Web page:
How many of you have decided to not procrastinate anymore? During the Covid period, many people have decided to leave their comfort zone. For whatever reason, many of those who had been tentative to try and take up a new career, a new sport, a new DIY hobby, or even a new lifestyle, have taken advantage of the current (and long lasting), stay-at-home situation to finally dive into new experiences. Or rediscover old ones.
Aside from some gender and age-related differences, some activities were more successful across the board in most countries. For instance, people turning to activities such as cooking, reading, playing video games, or learning did so in many countries. However, there are noticeable differences in numbers when it comes to certain activities and when considering certain gender and age groups. For instance, in Spain, working out has increased for 36% of the population aged 18-35 and 25% of Spanish people are focused on self-development. In Italy, green-thumb newbies account for 7% of the population, 39% of whom are now practicing gardening regularly. However, gardening attracts many in the UK as well. Here, more than 50% of British women aged 35-44 have taken up a new hobby, among which are gardening, fine arts, and learning a new language; which demonstrates that learning has played an important part within “pastimes”. Regarding learning a new skill, it has been noticed that there has been a stunning increase of people who have picked up a new language in the UK since the pandemic started, while learning even less popular languages.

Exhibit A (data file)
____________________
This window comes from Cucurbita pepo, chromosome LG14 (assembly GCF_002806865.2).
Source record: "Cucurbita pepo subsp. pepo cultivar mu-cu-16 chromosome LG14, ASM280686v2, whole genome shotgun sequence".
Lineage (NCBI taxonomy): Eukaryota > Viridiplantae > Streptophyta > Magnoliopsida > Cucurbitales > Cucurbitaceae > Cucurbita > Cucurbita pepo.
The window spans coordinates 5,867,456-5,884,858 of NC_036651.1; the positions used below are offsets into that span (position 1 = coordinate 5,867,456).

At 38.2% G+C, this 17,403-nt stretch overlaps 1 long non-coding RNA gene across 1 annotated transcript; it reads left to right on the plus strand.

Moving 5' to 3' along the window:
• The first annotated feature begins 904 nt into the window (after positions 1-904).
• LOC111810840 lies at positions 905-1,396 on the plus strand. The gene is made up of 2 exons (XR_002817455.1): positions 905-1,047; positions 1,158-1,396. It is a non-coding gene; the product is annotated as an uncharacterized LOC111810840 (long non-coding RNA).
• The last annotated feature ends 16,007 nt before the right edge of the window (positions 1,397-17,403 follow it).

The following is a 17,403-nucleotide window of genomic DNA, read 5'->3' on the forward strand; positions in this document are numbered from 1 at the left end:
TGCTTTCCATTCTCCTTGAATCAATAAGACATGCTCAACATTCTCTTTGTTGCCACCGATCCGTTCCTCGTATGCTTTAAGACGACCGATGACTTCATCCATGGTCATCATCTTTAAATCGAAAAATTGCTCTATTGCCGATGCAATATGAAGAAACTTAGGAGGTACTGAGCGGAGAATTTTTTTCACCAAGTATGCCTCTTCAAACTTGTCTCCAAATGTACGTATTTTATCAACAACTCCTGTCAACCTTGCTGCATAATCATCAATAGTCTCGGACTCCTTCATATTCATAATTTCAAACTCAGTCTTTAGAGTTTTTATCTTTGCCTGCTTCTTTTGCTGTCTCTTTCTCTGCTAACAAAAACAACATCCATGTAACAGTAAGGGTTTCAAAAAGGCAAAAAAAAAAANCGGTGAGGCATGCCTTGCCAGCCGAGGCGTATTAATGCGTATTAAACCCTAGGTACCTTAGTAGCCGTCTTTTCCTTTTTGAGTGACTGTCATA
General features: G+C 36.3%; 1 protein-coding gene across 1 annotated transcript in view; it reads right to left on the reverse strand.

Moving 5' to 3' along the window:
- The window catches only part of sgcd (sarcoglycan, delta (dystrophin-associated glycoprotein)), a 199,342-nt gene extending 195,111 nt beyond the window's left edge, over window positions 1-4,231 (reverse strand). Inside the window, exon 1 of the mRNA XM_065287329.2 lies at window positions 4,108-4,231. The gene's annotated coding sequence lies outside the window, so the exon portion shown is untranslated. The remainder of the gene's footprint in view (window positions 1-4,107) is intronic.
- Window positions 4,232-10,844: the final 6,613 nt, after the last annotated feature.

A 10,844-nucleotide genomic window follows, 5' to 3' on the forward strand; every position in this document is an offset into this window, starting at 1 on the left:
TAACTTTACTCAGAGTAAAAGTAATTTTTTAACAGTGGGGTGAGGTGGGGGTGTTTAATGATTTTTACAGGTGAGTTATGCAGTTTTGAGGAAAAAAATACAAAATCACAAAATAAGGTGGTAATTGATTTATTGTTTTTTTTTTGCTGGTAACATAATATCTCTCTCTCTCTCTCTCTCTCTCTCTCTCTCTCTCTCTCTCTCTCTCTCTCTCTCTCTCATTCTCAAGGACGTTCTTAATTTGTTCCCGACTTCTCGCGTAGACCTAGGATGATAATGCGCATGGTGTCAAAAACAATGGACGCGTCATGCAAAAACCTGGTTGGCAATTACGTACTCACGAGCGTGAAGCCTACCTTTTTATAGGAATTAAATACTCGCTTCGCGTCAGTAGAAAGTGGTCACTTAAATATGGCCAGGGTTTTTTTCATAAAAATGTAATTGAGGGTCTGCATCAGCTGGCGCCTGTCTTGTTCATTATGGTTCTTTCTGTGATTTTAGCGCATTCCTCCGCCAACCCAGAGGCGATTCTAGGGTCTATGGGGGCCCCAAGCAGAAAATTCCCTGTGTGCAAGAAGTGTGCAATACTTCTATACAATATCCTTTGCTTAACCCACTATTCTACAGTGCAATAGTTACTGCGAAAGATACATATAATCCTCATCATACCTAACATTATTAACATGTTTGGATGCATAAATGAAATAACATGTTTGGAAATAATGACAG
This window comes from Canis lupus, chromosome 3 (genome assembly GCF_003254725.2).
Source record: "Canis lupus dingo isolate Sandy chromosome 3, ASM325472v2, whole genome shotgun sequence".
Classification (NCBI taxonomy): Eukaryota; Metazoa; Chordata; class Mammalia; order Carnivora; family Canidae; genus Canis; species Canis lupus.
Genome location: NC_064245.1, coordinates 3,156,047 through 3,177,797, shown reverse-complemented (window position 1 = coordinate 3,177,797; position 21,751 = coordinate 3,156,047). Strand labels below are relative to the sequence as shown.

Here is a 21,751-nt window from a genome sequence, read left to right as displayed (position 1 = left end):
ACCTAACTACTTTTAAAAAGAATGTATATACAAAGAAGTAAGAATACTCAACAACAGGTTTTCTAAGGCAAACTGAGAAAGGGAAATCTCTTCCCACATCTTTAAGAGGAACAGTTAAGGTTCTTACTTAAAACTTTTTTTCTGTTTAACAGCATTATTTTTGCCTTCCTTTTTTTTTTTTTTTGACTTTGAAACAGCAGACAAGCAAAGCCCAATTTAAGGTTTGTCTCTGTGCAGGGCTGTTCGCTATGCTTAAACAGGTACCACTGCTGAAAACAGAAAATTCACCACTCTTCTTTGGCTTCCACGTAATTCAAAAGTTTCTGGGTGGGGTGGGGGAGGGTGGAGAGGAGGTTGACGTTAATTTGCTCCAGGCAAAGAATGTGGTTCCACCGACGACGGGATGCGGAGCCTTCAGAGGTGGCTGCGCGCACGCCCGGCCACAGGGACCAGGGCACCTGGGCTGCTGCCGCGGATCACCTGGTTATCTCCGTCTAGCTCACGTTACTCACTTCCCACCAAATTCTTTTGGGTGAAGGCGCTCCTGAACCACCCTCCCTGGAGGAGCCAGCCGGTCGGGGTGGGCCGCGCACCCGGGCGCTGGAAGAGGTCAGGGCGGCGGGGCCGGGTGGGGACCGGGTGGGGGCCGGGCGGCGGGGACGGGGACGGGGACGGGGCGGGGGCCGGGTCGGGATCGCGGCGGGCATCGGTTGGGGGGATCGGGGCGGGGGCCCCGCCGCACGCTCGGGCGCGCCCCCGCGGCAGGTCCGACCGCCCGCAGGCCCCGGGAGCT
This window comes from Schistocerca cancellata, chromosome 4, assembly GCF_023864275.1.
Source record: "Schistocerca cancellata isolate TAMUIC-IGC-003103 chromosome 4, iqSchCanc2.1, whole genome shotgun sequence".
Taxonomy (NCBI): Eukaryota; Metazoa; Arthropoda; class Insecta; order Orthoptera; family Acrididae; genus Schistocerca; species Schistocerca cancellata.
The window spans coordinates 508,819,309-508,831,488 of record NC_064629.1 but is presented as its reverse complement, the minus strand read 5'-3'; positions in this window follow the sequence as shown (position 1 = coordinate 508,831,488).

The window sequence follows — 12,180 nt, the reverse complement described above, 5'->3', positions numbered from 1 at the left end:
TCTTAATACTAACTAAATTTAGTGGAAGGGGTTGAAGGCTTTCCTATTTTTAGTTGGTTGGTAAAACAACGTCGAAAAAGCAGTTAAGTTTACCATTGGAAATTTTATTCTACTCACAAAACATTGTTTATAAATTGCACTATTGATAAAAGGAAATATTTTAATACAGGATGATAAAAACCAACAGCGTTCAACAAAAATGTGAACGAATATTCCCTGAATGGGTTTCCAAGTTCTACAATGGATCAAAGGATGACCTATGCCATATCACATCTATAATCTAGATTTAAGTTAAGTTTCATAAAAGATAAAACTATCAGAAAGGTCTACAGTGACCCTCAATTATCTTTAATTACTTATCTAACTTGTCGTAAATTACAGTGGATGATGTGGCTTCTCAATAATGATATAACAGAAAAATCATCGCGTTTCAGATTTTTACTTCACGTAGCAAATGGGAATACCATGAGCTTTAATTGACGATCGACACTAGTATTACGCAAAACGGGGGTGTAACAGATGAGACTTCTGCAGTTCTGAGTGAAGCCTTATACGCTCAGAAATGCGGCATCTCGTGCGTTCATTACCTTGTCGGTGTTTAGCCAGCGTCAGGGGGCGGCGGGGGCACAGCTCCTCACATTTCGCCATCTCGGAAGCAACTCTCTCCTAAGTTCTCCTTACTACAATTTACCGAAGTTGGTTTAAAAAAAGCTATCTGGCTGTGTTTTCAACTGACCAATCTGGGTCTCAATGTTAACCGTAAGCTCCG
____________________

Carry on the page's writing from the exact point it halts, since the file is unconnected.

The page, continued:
The digital switch
Our relationship with digital technology and the internet has dramatically changed. This is true no matter what the generation, young people and seniors being affected the most. For both populations, the use of the internet has increased and they’ve become more familiar with digital contents, but some differences are worth highlighting.